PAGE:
The building blocks of matter in our universe were formed in the first 10 microseconds of its existence, according to the currently accepted scientific picture. After the Big Bang about 13.7 billion years ago, matter consisted mainly of quarks and gluons, two types of elementary particles whose interactions are governed by quantum chromodynamics (QCD), the theory of strong interaction. In the early universe, these particles moved (nearly) freely in a quark-gluon plasma.
This is a joint press release of University Muenster and Heidelberg as well as the GSI Helmholtzzentrum für Schwerionenforschung in Darmstadt.
Then, in a phase transition, they combined and formed hadrons, among them the building blocks of atomic nuclei, protons and neutrons. In the current issue of...
Thin-film solar cells made of crystalline silicon are inexpensive and achieve efficiencies of a good 14 percent. However, they could do even better if their shiny surfaces reflected less light. A team led by Prof. Christiane Becker from the Helmholtz-Zentrum Berlin (HZB) has now patented a sophisticated new solution to this problem.
"It is not enough simply to bring more light into the cell," says Christiane Becker. Such surface structures can even ultimately reduce the efficiency by...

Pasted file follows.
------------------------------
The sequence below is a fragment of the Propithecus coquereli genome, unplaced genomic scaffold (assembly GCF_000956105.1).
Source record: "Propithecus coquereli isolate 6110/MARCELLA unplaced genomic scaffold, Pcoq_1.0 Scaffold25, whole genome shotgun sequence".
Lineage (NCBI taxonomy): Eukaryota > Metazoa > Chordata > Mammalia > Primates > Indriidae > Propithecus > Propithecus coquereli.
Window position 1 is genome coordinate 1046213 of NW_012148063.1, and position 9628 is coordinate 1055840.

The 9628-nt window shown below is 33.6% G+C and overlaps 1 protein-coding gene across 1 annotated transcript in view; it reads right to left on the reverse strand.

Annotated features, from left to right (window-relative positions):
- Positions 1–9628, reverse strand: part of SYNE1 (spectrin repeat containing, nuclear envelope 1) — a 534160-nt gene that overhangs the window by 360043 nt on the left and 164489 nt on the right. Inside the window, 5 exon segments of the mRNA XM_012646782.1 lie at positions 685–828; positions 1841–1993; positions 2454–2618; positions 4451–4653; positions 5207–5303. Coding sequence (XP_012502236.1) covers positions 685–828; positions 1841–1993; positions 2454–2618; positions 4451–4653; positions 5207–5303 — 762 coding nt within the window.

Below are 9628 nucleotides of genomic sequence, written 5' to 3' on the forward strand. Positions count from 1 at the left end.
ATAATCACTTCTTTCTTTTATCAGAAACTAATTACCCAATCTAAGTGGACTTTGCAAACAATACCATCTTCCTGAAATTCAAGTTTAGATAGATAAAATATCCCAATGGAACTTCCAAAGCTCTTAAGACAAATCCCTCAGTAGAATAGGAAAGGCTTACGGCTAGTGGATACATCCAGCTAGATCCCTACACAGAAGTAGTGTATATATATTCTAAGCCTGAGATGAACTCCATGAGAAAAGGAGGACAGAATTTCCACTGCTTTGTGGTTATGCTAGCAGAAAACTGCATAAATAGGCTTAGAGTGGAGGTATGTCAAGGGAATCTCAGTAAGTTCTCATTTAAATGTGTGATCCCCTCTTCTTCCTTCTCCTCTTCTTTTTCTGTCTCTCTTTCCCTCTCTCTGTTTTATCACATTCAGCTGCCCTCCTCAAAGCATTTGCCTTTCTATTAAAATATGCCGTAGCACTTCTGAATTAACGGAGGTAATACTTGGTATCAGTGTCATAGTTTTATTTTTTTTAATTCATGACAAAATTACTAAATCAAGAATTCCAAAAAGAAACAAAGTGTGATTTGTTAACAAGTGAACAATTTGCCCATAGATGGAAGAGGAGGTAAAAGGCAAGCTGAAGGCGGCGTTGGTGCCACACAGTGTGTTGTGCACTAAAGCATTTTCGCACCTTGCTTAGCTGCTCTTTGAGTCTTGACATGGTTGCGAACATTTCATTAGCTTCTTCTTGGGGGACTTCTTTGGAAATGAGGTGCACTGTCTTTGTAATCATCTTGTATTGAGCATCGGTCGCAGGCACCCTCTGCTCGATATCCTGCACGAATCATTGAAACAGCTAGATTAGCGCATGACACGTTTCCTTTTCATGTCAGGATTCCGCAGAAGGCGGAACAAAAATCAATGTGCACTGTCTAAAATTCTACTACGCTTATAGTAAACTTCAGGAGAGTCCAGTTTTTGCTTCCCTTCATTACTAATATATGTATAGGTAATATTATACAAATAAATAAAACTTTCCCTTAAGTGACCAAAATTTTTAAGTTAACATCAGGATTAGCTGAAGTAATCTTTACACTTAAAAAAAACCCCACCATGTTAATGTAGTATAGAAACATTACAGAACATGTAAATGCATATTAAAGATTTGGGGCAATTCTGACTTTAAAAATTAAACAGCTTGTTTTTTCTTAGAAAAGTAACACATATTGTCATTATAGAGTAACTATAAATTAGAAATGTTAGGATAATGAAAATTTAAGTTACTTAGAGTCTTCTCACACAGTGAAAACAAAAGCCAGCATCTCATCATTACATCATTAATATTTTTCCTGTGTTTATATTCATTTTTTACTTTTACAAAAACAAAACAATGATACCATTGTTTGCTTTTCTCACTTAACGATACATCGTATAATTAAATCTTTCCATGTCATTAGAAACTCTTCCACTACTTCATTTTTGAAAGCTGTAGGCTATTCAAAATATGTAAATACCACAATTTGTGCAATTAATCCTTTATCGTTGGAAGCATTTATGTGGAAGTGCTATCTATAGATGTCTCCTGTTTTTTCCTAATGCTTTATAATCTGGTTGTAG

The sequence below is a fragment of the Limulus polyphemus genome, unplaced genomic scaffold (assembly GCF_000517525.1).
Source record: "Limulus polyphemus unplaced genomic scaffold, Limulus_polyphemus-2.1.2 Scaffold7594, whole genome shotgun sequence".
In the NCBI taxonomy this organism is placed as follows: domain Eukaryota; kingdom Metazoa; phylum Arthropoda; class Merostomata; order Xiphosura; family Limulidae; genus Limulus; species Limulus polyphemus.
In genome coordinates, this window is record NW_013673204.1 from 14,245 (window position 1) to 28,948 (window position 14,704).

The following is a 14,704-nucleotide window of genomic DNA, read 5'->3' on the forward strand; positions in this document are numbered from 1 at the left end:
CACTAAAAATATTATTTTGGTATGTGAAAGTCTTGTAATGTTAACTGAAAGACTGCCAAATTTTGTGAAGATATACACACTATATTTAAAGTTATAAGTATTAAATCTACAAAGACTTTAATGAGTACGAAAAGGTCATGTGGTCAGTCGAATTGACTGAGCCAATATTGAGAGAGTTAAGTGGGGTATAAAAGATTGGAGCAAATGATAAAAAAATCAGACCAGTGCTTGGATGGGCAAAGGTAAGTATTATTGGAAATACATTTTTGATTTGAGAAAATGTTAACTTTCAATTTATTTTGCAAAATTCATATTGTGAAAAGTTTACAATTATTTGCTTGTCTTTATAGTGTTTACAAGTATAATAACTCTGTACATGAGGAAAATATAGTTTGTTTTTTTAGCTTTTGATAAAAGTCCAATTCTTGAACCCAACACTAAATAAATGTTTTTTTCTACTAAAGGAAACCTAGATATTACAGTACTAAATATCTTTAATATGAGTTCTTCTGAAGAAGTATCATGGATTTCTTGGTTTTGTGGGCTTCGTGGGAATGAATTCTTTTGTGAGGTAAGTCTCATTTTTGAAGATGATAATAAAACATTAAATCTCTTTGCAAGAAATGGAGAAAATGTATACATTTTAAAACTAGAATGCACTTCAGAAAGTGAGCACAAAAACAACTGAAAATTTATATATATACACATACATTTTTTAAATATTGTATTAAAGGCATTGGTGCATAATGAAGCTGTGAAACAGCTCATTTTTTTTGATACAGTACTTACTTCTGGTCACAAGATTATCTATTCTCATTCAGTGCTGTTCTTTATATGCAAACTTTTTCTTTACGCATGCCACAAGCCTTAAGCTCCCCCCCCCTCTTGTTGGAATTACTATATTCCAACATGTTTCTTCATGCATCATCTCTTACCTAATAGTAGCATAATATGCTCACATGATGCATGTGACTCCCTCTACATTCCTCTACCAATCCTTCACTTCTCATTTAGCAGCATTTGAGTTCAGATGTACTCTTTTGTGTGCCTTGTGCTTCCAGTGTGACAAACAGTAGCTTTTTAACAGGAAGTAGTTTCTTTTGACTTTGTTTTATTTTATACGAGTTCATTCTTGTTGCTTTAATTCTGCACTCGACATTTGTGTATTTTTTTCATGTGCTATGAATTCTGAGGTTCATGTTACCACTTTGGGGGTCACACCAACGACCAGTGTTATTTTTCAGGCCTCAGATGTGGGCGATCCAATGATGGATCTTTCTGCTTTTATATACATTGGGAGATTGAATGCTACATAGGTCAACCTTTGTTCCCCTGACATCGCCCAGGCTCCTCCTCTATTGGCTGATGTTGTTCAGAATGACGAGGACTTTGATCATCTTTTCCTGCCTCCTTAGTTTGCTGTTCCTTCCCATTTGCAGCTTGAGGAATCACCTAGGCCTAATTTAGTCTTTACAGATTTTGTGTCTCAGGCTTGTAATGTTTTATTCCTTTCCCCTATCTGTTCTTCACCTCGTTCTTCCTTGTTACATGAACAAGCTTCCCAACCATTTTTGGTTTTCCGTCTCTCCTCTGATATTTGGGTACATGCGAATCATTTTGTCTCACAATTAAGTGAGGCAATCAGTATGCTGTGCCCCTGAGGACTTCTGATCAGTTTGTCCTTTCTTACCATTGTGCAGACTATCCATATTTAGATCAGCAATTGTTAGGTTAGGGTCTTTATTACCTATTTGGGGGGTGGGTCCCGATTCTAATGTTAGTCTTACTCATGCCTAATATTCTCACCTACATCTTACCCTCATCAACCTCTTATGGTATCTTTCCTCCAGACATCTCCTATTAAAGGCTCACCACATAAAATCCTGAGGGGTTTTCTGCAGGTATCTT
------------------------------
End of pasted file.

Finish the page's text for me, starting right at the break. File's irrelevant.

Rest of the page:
A study in the journal Bulletin of Marine Science describes a new, blood-red species of octocoral found in Panama. The species in the genus Thesea was discovered in the threatened low-light reef environment on Hannibal Bank, 60 kilometers off mainland Pacific Panama, by researchers at the Smithsonian Tropical Research Institute in Panama (STRI) and the Centro de Investigación en Ciencias del Mar y Limnología (CIMAR) at the University of Costa Rica.
Scientists established the new species, Thesea dalioi, by comparing its physical traits, such as branch thickness and the bright red colony color, with the...
Scientists have succeeded in observing the first long-distance transfer of information in a magnetic group of materials known as antiferromagnets.
21.09.2018 | Event News
03.09.2018 | Event News
27.08.2018 | Event News
25.09.2018 | Life Sciences
25.09.2018 | Life Sciences
25.09.2018 | Life Sciences